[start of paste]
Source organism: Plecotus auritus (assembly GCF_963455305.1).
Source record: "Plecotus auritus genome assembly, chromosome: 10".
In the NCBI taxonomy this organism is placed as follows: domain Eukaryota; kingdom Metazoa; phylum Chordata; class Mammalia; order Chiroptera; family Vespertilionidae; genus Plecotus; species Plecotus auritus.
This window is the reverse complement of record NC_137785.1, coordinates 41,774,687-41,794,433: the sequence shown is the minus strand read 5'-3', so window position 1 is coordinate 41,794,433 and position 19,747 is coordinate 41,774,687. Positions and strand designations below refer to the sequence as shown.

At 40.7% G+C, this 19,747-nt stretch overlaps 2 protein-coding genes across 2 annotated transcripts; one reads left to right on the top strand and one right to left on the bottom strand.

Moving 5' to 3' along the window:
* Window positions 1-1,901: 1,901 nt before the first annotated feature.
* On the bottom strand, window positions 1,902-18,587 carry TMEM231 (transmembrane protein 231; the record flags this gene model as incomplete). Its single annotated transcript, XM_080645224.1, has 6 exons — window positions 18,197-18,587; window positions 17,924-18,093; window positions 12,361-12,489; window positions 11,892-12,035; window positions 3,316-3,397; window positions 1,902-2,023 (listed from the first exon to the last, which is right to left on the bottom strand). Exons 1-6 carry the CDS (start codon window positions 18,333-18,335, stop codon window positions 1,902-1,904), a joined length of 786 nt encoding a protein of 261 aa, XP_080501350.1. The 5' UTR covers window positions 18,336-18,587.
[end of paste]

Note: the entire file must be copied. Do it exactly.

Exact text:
Source organism: Plecotus auritus (assembly GCF_963455305.1).
Source record: "Plecotus auritus genome assembly, chromosome: 10".
In the NCBI taxonomy this organism is placed as follows: domain Eukaryota; kingdom Metazoa; phylum Chordata; class Mammalia; order Chiroptera; family Vespertilionidae; genus Plecotus; species Plecotus auritus.
This window is the reverse complement of record NC_137785.1, coordinates 41,774,687-41,794,433: the sequence shown is the minus strand read 5'-3', so window position 1 is coordinate 41,794,433 and position 19,747 is coordinate 41,774,687. Positions and strand designations below refer to the sequence as shown.

At 40.7% G+C, this 19,747-nt stretch overlaps 2 protein-coding genes across 2 annotated transcripts; one reads left to right on the top strand and one right to left on the bottom strand.

Moving 5' to 3' along the window:
* Window positions 1-1,901: 1,901 nt before the first annotated feature.
* On the bottom strand, window positions 1,902-18,587 carry TMEM231 (transmembrane protein 231; the record flags this gene model as incomplete). Its single annotated transcript, XM_080645224.1, has 6 exons — window positions 18,197-18,587; window positions 17,924-18,093; window positions 12,361-12,489; window positions 11,892-12,035; window positions 3,316-3,397; window positions 1,902-2,023 (listed from the first exon to the last, which is right to left on the bottom strand). Exons 1-6 carry the CDS (start codon window positions 18,333-18,335, stop codon window positions 1,902-1,904), a joined length of 786 nt encoding a protein of 261 aa, XP_080501350.1. The 5' UTR covers window positions 18,336-18,587.